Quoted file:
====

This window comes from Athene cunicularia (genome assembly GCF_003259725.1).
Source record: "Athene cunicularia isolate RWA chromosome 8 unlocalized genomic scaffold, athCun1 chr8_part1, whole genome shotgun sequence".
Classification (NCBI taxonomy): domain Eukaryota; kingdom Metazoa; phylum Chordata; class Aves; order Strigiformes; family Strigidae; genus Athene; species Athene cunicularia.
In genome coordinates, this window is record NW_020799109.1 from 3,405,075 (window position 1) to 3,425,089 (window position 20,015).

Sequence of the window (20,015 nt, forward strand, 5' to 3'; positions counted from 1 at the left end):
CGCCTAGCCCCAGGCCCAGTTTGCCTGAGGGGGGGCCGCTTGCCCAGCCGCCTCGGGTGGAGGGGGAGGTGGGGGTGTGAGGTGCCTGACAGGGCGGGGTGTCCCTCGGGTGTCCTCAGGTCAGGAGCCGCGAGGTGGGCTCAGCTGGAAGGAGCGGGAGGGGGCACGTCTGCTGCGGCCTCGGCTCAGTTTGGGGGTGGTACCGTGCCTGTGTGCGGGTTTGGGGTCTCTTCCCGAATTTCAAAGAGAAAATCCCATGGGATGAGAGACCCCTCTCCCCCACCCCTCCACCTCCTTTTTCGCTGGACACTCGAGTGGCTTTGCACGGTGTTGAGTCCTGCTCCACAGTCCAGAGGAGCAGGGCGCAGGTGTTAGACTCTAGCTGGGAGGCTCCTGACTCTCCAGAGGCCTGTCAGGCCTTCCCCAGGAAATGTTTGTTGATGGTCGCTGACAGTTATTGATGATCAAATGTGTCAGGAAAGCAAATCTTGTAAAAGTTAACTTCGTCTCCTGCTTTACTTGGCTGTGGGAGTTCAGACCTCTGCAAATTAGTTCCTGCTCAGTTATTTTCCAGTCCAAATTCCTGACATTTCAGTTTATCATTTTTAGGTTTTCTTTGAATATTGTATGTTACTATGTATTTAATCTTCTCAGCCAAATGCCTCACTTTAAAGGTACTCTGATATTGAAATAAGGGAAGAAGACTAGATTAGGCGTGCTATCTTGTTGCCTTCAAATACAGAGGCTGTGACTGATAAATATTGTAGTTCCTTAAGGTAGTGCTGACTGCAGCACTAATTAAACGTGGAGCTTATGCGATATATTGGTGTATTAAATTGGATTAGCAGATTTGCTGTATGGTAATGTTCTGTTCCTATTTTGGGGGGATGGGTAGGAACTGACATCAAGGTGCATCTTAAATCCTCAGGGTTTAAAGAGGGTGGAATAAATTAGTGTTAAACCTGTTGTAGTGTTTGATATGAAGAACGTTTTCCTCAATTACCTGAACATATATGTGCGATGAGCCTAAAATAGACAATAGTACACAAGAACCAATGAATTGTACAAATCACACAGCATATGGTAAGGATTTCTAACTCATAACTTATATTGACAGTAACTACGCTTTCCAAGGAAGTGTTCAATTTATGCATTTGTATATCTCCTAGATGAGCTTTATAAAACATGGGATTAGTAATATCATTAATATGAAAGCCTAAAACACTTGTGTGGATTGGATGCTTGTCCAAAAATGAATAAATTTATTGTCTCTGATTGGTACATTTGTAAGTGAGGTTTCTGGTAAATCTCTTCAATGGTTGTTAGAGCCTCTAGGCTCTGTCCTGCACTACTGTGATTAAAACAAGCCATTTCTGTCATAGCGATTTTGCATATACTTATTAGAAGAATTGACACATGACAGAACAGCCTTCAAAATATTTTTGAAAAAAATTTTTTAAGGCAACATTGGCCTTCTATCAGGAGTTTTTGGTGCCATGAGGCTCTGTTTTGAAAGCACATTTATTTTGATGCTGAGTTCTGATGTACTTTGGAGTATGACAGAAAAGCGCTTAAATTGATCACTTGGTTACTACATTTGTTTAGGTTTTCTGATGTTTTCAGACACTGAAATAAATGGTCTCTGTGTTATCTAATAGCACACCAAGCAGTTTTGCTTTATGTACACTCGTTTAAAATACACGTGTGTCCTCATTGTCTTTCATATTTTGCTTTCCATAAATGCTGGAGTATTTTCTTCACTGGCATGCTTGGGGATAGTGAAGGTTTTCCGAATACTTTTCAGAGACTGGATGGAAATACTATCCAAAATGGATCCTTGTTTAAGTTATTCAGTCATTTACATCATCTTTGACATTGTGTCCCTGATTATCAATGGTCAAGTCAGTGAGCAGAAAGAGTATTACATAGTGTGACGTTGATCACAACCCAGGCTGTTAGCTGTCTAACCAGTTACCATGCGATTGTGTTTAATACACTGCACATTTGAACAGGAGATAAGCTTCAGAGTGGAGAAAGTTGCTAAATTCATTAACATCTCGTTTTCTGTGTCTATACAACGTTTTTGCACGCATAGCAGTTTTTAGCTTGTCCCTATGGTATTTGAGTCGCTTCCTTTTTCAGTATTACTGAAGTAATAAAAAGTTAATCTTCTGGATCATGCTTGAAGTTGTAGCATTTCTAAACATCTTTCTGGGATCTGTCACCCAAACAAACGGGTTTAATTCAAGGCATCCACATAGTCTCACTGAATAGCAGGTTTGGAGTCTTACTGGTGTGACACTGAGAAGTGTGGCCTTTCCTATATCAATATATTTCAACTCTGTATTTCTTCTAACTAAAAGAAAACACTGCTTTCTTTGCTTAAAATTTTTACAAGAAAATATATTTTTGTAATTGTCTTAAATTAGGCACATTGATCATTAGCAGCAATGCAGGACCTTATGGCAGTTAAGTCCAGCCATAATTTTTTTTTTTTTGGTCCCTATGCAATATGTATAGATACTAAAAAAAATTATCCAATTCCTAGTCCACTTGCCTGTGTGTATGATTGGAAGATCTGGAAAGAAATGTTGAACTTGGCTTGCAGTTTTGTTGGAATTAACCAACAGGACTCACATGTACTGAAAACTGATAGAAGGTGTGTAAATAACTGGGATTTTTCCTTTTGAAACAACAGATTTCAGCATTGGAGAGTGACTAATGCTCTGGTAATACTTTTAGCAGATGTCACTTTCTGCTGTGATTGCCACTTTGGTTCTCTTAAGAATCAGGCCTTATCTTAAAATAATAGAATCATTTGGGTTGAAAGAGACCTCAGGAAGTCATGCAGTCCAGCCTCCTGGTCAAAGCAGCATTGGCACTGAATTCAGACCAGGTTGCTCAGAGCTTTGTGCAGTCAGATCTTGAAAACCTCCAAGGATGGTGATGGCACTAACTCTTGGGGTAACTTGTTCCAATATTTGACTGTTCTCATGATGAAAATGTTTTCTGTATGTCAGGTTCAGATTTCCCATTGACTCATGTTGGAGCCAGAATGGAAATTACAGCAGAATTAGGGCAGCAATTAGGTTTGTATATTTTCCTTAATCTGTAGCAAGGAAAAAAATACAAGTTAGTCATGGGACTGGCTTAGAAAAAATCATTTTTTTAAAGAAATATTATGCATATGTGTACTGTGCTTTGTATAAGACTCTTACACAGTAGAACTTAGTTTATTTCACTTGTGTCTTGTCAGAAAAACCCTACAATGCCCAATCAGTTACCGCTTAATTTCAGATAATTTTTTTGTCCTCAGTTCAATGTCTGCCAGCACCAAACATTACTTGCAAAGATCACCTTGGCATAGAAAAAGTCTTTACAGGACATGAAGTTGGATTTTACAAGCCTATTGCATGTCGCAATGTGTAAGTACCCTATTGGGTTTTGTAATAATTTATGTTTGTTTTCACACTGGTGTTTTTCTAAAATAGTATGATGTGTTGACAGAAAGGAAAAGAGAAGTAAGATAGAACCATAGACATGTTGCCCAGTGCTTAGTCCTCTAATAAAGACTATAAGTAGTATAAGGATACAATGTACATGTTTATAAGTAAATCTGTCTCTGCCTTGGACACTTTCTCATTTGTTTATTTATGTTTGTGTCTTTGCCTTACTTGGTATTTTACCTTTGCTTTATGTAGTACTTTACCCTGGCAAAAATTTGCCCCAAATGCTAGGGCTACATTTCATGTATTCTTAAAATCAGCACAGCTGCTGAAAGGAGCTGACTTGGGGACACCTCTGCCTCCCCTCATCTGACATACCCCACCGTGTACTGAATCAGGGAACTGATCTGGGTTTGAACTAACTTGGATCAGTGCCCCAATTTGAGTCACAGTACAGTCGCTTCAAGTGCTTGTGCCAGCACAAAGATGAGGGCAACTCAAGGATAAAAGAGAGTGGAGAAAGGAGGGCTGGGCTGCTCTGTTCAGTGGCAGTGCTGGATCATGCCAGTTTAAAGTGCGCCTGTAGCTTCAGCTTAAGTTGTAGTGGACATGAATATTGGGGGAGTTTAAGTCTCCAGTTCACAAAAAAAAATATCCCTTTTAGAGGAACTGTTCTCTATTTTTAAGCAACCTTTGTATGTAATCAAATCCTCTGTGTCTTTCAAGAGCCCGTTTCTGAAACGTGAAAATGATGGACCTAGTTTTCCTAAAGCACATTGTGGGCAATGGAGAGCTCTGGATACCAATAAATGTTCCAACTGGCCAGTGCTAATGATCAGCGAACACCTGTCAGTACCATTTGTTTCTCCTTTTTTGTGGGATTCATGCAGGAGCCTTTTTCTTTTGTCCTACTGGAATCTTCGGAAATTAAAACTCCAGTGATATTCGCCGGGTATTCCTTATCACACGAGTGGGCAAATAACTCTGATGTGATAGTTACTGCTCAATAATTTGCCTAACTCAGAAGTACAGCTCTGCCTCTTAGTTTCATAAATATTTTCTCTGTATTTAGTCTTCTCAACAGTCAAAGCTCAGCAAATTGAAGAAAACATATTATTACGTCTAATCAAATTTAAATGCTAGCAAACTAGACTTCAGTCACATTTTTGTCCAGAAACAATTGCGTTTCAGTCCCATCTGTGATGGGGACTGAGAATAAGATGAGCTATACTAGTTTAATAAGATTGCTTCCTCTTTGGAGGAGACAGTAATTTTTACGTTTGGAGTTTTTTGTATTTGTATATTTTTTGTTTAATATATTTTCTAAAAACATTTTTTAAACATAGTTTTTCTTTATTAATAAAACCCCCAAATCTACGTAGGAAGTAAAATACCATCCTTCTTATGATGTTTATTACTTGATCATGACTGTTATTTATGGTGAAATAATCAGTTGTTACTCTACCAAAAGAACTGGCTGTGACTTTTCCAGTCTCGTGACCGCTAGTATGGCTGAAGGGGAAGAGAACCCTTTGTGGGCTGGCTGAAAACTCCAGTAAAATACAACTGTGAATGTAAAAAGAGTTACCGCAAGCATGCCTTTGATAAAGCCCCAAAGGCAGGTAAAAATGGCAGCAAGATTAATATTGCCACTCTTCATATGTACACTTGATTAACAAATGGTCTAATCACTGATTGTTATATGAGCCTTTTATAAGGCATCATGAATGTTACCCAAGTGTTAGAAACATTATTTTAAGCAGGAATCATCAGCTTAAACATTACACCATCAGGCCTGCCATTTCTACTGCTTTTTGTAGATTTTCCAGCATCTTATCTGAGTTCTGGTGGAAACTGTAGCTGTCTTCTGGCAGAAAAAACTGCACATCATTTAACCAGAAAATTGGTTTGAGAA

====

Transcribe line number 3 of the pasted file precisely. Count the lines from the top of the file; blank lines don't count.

Classification (NCBI taxonomy): domain Eukaryota; kingdom Metazoa; phylum Chordata; class Aves; order Strigiformes; family Strigidae; genus Athene; species Athene cunicularia.